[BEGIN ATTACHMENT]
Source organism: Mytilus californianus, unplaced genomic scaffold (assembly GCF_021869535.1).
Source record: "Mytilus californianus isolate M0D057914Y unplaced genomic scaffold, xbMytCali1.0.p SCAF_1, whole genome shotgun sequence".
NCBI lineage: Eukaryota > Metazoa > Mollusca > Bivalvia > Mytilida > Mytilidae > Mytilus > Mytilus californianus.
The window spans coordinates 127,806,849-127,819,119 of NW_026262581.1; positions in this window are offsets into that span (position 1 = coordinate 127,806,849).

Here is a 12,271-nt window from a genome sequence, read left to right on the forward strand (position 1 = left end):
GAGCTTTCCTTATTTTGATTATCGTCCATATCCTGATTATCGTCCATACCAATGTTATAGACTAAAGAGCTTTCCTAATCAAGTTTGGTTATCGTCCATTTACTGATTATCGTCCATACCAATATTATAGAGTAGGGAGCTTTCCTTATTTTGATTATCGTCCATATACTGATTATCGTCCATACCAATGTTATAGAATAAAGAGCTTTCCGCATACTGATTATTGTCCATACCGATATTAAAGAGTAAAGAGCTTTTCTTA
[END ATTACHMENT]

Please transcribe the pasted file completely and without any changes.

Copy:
Source organism: Mytilus californianus, unplaced genomic scaffold (assembly GCF_021869535.1).
Source record: "Mytilus californianus isolate M0D057914Y unplaced genomic scaffold, xbMytCali1.0.p SCAF_1, whole genome shotgun sequence".
NCBI lineage: Eukaryota > Metazoa > Mollusca > Bivalvia > Mytilida > Mytilidae > Mytilus > Mytilus californianus.
The window spans coordinates 127,806,849-127,819,119 of NW_026262581.1; positions in this window are offsets into that span (position 1 = coordinate 127,806,849).

Here is a 12,271-nt window from a genome sequence, read left to right on the forward strand (position 1 = left end):
GAGCTTTCCTTATTTTGATTATCGTCCATATCCTGATTATCGTCCATACCAATGTTATAGACTAAAGAGCTTTCCTAATCAAGTTTGGTTATCGTCCATTTACTGATTATCGTCCATACCAATATTATAGAGTAGGGAGCTTTCCTTATTTTGATTATCGTCCATATACTGATTATCGTCCATACCAATGTTATAGAATAAAGAGCTTTCCGCATACTGATTATTGTCCATACCGATATTAAAGAGTAAAGAGCTTTTCTTA